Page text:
This is a great question. We have had many subscribers ask if they can “buy late” into a stock or option if the stock has moved beyond a designated buy point. We make the same point as you about chasing it too far up: we time our plays in order to jump in at the best time and beyond that there is the chance that the stock will have run too far, thus falling back on you right after getting in. That leaves you with the uncomfortable decision of whether to let it fall further and test support or just exit. We all get in this position from time to time and wonder whether we should buy or let it come back.
When a stock surges beyond the buy point, we often expect it to pull back a bit to test the nearest support level, and this is usually a breakout point, or some close support like the 10 day moving average. This is entirely healthy if the pullback is on lighter, decreasing volume, because we know that a stock can bounce back up from this support after the short term profit takers sell out. This makes a pullback such as this an opportune time to consider adding to existing positions, or buying into the stock for the first time. Indeed, we often write bounce plays off of support if we didn’t catch the move on a previous breakout.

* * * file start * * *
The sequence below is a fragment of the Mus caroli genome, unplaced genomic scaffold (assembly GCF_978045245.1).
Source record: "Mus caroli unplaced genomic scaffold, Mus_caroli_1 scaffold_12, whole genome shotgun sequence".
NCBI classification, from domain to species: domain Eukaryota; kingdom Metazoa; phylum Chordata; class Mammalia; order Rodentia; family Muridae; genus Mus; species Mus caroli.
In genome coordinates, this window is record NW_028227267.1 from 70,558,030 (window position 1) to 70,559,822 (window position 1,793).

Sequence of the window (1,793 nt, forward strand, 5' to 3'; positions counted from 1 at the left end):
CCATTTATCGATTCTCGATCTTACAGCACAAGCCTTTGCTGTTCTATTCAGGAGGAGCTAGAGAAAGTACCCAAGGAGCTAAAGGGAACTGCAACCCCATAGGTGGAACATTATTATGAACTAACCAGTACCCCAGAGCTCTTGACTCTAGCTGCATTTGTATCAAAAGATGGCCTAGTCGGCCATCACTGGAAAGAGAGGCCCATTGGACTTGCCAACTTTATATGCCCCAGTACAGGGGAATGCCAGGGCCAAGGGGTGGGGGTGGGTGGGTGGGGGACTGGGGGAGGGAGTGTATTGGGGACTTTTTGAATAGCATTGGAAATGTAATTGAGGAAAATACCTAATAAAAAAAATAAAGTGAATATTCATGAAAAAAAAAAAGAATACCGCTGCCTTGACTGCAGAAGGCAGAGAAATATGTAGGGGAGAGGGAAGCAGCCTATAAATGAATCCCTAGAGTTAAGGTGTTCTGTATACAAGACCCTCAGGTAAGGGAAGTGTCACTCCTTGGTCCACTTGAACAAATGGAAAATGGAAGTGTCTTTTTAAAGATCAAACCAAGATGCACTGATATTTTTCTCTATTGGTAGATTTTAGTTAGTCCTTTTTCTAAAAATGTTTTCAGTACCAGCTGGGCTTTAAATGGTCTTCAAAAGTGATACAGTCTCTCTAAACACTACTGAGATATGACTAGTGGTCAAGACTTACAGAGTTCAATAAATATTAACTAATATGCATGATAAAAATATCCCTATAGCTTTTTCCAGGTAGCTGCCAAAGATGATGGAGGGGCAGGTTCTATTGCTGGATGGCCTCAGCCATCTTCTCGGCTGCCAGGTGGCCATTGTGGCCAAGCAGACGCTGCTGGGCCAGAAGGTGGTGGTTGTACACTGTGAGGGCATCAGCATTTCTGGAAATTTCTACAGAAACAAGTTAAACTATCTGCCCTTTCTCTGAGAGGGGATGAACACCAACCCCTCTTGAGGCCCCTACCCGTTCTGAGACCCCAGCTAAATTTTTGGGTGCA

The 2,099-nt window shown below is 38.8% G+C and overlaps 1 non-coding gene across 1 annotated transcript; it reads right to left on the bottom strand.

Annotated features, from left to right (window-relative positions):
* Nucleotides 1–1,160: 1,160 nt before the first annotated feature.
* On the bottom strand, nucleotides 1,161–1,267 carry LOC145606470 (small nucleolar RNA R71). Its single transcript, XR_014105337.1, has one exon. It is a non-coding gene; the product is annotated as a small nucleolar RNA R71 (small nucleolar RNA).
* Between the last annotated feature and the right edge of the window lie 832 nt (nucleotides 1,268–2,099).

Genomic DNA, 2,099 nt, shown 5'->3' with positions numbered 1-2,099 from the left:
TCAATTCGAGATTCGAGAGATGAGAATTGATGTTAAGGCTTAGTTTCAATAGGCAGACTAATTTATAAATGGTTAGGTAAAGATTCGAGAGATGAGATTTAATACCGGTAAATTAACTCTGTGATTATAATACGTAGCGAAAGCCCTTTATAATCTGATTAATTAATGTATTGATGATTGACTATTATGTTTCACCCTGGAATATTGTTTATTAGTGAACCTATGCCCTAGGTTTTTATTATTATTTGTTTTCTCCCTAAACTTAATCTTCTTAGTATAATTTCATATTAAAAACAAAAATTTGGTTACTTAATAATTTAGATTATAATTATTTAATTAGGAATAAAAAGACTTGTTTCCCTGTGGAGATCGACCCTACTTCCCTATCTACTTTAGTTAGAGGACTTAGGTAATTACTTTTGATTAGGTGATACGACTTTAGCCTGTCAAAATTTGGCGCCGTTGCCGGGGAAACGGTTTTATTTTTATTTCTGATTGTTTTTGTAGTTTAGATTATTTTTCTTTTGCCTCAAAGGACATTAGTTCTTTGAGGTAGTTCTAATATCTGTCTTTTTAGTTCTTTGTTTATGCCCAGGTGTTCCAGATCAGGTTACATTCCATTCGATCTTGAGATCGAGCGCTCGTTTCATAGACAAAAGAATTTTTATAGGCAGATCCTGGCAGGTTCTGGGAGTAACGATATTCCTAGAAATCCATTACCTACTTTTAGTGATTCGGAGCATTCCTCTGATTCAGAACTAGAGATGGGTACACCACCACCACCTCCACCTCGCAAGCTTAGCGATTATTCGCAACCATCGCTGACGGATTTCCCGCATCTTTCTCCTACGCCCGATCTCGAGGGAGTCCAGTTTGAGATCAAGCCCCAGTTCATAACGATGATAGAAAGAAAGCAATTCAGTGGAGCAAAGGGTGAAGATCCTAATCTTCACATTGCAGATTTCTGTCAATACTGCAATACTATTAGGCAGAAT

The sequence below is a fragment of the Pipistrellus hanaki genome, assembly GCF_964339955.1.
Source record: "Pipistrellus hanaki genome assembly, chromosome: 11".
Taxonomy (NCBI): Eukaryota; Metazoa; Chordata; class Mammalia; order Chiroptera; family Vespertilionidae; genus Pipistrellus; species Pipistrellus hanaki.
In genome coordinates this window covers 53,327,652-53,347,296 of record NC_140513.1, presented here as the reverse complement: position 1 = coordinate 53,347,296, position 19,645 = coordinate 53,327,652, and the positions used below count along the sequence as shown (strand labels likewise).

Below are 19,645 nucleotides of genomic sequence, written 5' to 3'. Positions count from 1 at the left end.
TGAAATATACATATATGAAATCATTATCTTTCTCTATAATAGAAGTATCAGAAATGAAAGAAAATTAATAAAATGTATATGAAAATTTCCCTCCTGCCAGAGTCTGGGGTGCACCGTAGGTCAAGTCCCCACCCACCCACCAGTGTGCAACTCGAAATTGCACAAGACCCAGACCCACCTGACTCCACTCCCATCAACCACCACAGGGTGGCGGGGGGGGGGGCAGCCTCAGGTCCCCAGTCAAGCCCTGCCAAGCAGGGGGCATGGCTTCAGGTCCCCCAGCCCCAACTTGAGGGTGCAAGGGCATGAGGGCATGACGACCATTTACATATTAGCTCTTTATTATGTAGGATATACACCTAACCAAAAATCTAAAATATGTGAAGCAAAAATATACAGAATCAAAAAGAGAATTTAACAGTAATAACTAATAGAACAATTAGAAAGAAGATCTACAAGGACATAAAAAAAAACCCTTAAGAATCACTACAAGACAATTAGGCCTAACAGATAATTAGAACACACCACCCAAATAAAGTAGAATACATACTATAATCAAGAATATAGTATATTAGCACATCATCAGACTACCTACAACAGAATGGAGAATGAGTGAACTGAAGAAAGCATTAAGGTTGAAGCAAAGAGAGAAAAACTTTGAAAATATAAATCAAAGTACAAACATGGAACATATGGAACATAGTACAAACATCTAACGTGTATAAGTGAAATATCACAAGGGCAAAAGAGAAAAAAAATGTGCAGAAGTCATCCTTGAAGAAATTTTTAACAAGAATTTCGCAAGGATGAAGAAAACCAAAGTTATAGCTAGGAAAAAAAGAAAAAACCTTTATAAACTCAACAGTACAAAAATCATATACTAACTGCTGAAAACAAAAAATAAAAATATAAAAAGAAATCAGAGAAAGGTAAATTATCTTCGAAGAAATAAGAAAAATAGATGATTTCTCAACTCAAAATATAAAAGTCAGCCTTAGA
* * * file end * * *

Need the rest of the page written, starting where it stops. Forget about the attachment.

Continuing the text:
It is important to make sure on such a bounce after a test that volume is supporting the move. We like to buy when the stock is moving up on strong, heavy volume, since that will push the price up in what we hope will be a sustained gain. Weak volume won’t support a move for long as it shows there are not that many committed to the stock at this ‘cheaper’ price. It does not have to be blowout or breakout volume, just a good solid volume surge over and above what it was on the test. If you are game, really like a stock, or a bit more aggressive, you can look at taking partial positions on the pullback while the stock is holding at the support on low volume. If it did not sell on heavy volume, is showing a doji on support, and otherwise enjoys good accumulation and solid price/volume action, this is a consideration. It can backfire, however, as even stocks that show the above attributes can just turn lower (e.g., MOBE Tuesday). Price should move up on rising volume and down on decreasing volume, even if it’s in small increments. If you see a high volume surge off support, that is the best time to move in as the breakout has been ‘proved up’ by the low volume test and subsequent higher volume rebound as buyers jumped back into the stock when they saw an opportunity.